Is September 9/1999 going to be a problem.greenspun.com : LUSENET : TimeBomb 2000 (Y2000) : One Thread
Please if someone can explain about how computers read numbers.I want to renew my vowels Sept 11,1999 but someone was telling me that they would not advise me to plan any thing around that date. Something about computers reading the number 9 and closing down operations. So is this y2k thing going to show it's ugly head before Jan 1,2000. I have already secured a place for our wedding and have bought a lot of things to make that day special. Sign I hope Im not wasting time and money????
-- Lyn Truss (StormieLyn@webtv.com), October 20, 1998
Want to renew your vowels?
I'll sell you an "e" for a hundred bucks and for an extra fifty, throw in an "a". If the wedding leaves you a little short at the moment, I'll take an "I.O.U."!
On a more serious note, the big whammy will likely hit 01/01/2000 so I wouldn't worry too much about 9/9/1999. Certainly it's a concern however life has to go on. It seems that if you have someone special enough in your life to renew your vows with, then you are at least going into the new millennium in better shape than many people.
-- Craig (email@example.com), October 20, 1998.
Use of near 2000 dates as special "flags" in old programs (e.g., 9/9/99) is another facet of the Y2K problem, apparently being one that applies only to old mainframe software. Actually, if you want to be really on the safe side re your wedding day, move it up before the GPS rollover occurs on 8/22/1999. Or, for that matter, before Japan, Canada and New York State go to fiscal year 2000 on 4/1/1999. Of course, there is the "Jo Anne effect" that will affect financial software systems as early as 1/1/999, when checks are made to determine the current fiscal year. Shoot, maybe you should get married this year. (And ask for wedding gifts that are very practical....)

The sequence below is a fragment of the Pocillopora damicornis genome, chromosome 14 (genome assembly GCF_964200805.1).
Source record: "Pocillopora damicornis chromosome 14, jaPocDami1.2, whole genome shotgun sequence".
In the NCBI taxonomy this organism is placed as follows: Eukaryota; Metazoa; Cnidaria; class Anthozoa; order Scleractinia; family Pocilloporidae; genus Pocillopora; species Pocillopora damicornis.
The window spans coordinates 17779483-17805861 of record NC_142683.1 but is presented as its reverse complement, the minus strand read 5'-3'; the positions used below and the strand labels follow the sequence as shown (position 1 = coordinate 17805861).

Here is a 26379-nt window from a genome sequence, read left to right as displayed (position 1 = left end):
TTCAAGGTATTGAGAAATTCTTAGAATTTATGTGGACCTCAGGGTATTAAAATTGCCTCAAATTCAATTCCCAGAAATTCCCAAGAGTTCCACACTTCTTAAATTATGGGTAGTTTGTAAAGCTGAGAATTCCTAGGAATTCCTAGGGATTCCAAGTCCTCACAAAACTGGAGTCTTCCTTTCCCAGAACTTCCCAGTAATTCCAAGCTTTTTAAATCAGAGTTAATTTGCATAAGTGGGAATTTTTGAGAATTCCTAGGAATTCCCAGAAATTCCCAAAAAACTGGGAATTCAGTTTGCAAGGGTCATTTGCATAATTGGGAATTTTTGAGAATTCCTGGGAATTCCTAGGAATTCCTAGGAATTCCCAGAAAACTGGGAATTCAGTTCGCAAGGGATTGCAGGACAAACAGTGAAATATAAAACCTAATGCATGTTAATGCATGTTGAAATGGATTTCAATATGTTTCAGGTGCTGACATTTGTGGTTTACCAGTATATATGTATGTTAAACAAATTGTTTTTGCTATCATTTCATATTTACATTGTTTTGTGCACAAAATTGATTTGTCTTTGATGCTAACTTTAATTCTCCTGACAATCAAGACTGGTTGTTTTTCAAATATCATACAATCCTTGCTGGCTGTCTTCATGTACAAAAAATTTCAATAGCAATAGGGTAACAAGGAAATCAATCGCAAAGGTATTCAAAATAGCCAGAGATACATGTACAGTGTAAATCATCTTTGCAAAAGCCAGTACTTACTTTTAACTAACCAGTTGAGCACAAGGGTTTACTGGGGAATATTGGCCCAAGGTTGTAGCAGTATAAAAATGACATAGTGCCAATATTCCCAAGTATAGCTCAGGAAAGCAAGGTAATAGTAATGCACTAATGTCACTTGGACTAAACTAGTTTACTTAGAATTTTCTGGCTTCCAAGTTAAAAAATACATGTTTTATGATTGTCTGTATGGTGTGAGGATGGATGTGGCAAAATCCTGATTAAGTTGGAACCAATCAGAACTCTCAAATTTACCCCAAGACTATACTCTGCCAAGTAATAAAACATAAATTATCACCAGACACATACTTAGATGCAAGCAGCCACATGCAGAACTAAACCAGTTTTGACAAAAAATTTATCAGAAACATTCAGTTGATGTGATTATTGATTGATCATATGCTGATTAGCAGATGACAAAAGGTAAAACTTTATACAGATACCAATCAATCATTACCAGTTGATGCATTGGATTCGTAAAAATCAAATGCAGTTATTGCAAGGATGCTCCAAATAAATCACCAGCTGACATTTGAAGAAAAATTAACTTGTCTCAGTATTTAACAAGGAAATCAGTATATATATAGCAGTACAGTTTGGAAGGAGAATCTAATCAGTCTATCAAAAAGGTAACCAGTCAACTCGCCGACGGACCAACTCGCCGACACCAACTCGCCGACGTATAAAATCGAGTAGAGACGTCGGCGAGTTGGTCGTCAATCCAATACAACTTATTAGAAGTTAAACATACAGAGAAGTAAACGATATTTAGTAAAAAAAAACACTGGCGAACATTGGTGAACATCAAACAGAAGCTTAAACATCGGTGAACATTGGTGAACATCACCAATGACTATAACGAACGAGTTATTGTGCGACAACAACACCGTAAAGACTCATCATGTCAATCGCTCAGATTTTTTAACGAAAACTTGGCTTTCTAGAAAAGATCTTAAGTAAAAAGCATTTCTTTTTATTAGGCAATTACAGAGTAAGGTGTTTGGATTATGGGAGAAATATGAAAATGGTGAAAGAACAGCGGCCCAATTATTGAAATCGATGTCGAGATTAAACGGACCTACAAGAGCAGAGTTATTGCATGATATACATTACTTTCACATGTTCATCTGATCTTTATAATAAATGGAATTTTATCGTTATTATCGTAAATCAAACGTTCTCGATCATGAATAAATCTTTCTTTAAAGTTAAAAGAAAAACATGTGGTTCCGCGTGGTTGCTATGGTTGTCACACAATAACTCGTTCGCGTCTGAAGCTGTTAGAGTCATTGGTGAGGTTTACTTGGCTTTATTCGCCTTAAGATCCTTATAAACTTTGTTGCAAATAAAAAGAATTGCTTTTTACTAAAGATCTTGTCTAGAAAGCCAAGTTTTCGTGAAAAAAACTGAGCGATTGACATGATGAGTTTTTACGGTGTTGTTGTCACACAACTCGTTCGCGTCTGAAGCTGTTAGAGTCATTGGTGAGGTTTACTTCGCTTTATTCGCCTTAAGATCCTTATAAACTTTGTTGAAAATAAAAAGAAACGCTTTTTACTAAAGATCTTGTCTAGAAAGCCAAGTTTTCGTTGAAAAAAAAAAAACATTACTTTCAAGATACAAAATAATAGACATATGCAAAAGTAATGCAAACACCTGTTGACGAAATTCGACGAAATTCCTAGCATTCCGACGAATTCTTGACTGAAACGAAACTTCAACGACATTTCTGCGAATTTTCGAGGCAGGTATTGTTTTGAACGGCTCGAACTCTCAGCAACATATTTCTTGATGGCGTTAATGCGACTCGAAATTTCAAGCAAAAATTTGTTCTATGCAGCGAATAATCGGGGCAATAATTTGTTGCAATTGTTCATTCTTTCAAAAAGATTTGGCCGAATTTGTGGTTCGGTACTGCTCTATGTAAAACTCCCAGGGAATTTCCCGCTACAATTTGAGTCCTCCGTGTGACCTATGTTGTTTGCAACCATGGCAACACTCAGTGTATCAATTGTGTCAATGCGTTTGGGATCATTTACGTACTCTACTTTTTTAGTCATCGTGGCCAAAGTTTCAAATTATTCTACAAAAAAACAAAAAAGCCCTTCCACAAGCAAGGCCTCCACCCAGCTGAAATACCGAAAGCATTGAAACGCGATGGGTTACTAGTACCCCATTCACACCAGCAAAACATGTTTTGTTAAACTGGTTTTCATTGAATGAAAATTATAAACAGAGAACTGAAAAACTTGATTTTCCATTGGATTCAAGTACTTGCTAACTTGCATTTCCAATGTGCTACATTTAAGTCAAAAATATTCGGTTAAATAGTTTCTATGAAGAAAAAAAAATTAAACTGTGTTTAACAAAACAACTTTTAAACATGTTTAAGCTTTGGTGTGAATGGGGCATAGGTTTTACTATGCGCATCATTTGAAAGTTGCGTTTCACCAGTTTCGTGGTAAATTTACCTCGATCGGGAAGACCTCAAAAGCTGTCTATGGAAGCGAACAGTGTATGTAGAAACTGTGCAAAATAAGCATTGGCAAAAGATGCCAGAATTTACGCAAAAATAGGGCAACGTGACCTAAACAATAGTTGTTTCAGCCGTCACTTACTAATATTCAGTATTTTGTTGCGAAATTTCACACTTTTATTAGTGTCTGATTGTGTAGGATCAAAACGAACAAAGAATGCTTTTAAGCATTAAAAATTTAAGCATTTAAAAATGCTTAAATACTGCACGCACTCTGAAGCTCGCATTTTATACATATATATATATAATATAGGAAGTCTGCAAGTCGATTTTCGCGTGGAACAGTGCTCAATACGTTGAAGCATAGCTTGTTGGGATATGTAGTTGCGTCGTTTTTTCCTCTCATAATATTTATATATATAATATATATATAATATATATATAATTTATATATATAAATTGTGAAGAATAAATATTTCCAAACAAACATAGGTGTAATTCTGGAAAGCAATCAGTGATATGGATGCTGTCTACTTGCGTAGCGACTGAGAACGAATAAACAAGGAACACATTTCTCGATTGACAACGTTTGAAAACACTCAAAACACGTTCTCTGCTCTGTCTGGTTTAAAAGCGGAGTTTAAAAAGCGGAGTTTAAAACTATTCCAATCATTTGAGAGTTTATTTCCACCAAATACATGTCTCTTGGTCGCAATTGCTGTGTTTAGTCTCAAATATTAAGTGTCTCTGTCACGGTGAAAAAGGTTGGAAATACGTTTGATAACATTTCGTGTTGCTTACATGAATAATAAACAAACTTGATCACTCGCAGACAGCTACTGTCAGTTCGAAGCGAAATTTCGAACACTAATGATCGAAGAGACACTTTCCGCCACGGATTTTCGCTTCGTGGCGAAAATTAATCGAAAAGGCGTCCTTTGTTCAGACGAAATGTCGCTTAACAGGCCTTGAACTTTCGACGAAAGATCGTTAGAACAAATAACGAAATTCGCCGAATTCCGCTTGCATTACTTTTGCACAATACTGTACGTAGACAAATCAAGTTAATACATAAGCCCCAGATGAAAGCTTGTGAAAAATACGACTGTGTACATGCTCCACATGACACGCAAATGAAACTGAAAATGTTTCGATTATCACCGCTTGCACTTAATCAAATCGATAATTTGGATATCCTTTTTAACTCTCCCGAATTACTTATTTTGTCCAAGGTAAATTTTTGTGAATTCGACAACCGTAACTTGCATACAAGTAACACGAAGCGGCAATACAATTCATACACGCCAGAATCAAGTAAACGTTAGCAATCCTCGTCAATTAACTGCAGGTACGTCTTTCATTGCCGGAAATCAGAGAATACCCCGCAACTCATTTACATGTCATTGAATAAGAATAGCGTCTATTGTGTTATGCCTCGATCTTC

-- Jack (firstname.lastname@example.org), October 20, 1998.
09/09/99 is unlikely to be a significant date. The problem arises because some programmers would use all 9's in a give data field to signify some special operation, usually end of file. A common date in a data field might have 6 positions(MMDDYY). SO filling it with all nines would yield 999999. Sept 9, 1999 would equal 090999 and not pose a problem. The caveat is that the programmer looks at the entire date and not just the YY part (bad programming but its undoubtedly out there in some small degree!)
-- R. D..Herring (email@example.com), October 20, 1998.
Not such a small degree, dude. Why set up a full set of redefines when you just ask "Is YY=99"
I know a LOT of lazy COBOL programmers who did it that way
and a lot of them asked "Is @@@@@-$$$$$-DATE = 999999"
Hopefully, they got it right in the redefines for the date.
-- Chuck a Night Driver (firstname.lastname@example.org), October 21, 1998.